Washington, D.C. – Kristen Clarke, president and executive director of the Lawyers’ Committee for Civil Rights Under Law, issued the following statement Tuesday after a federal jury in Chicago convicted a city police officer of violating civil rights by using excessive force in a December 22, 2013, shooting that wounded two teenagers.
“Yesterday’s decision is a small victory for African Americans and other minority communities in Chicago, who have been subject to unconstitutional policing practices and excessive use of force at the hands of the Chicago Police Department for far too long. This case demonstrates a pattern of abuse that infects the Chicago Police Department and makes clear that the Justice Department must enter a consent decree with the department to bring about long, overdue reform. While this is a notable victory for the constitutional rights of the people of Chicago, Attorney General Jeff Sessions has made clear his opposition to pursuing civil rights investigations and prosecutions of law enforcement officers. To reverse the tide of shootings of unarmed Black men, law enforcement must be held accountable for their actions when they use excessive or deadly force without basis.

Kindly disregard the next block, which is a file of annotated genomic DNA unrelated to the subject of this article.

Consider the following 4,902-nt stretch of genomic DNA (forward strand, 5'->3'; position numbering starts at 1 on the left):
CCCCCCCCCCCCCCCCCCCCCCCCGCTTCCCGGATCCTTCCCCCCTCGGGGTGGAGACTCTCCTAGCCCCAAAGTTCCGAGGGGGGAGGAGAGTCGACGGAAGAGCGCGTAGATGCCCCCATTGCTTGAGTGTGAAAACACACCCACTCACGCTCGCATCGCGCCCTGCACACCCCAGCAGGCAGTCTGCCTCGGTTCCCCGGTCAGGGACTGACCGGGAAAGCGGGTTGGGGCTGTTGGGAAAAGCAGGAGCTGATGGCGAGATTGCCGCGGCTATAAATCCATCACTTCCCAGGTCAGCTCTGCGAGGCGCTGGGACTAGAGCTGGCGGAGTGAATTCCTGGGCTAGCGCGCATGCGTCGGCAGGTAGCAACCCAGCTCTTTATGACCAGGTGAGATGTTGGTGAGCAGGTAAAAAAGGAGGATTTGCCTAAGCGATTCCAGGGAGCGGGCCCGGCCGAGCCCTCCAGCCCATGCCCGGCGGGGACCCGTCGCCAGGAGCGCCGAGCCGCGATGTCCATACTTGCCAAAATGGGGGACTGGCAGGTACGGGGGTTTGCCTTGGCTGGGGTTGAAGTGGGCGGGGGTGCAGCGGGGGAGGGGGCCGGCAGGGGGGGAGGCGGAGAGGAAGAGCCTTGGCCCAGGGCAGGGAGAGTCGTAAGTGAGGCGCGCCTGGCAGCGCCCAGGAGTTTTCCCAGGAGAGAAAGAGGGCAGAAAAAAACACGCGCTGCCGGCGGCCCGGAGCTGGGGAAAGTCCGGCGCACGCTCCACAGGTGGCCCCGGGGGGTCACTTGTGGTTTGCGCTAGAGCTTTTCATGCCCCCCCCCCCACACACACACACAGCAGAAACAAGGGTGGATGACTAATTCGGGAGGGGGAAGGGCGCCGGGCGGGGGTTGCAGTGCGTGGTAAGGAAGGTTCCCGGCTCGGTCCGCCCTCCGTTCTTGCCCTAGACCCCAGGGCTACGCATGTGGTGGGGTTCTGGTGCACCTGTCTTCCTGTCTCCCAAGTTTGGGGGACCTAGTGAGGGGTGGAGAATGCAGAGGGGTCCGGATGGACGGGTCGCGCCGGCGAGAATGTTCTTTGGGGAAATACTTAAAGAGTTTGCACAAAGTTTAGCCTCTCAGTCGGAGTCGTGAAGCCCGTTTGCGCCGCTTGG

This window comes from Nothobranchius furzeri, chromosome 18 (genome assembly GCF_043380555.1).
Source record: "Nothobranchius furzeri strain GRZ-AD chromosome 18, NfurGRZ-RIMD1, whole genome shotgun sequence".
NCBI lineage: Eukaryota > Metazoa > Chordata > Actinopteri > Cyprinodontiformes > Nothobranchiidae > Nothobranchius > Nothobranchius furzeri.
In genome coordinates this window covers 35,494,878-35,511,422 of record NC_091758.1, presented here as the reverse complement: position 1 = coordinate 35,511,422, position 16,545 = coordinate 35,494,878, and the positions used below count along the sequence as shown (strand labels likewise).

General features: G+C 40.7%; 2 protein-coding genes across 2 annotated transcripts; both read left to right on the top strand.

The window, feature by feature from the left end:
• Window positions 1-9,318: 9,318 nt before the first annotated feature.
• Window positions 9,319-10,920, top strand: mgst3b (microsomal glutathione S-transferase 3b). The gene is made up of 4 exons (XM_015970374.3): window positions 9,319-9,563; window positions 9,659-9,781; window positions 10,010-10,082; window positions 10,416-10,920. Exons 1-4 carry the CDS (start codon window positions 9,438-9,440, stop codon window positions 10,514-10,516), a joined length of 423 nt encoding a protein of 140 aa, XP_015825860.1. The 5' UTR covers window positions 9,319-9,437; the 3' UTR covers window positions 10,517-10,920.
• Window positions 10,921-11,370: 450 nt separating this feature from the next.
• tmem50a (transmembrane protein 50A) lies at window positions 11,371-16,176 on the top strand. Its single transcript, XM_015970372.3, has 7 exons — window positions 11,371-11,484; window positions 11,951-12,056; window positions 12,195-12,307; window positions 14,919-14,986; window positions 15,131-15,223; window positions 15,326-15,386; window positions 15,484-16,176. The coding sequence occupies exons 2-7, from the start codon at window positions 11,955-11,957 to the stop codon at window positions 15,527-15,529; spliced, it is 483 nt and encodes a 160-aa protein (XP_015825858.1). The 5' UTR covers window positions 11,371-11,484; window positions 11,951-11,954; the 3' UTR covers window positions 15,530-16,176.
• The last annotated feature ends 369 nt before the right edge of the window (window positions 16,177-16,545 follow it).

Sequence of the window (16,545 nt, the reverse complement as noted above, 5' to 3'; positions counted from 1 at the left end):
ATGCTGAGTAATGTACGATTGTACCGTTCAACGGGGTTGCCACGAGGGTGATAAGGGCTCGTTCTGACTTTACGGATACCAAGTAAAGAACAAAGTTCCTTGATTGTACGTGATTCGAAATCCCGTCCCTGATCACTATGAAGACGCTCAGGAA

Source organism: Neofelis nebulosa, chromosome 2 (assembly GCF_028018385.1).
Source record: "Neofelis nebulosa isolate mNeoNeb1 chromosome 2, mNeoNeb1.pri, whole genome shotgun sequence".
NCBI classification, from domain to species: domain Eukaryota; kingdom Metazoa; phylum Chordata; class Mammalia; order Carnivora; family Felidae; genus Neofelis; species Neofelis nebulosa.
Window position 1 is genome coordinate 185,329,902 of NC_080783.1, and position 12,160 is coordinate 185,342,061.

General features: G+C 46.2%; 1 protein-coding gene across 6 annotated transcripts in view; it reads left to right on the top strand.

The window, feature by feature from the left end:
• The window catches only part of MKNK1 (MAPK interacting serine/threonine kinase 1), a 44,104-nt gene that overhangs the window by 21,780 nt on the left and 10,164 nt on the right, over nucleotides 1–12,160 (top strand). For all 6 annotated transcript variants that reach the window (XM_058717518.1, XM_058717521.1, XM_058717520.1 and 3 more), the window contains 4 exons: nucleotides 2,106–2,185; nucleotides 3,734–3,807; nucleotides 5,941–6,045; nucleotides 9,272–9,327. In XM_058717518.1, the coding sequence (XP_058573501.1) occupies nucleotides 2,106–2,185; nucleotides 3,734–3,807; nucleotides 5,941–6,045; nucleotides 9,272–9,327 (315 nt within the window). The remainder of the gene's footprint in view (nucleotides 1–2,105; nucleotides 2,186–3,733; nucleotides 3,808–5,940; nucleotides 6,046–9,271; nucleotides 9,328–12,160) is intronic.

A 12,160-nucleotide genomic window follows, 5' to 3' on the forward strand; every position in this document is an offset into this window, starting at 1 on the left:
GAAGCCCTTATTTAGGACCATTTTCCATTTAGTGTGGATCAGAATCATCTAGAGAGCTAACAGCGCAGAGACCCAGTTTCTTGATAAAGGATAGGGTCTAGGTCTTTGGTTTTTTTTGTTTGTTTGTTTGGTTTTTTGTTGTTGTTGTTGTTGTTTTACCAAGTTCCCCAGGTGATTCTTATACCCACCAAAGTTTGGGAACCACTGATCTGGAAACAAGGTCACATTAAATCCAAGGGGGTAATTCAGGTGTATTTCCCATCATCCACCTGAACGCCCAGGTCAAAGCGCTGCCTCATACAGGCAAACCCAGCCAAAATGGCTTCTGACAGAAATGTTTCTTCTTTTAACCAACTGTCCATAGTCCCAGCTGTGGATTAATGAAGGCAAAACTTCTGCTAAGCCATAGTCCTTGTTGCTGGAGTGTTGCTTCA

“The verdict comes as Attorney General Jeff Sessions continues his quest to remake the criminal justice system by promoting the militarization of law enforcement, reigniting the War on Drugs, and enforcing tough-on-crime policies and harsh sentencing for low-level drug offenses.”
About the Lawyers’ Committee:
The Lawyers’ Committee, a nonpartisan, nonprofit organization, was formed in 1963 at the request of President John F. Kennedy to involve the private bar in providing legal services to address racial discrimination. Now in its 54th year, the Lawyers’ Committee is continuing its quest “Move America Toward Justice.” The principal mission of the Lawyers’ Committee is to secure, through the rule of law, equal justice for all, particularly in the areas of criminal justice, fair housing and community development, economic justice, educational opportunities, and voting rights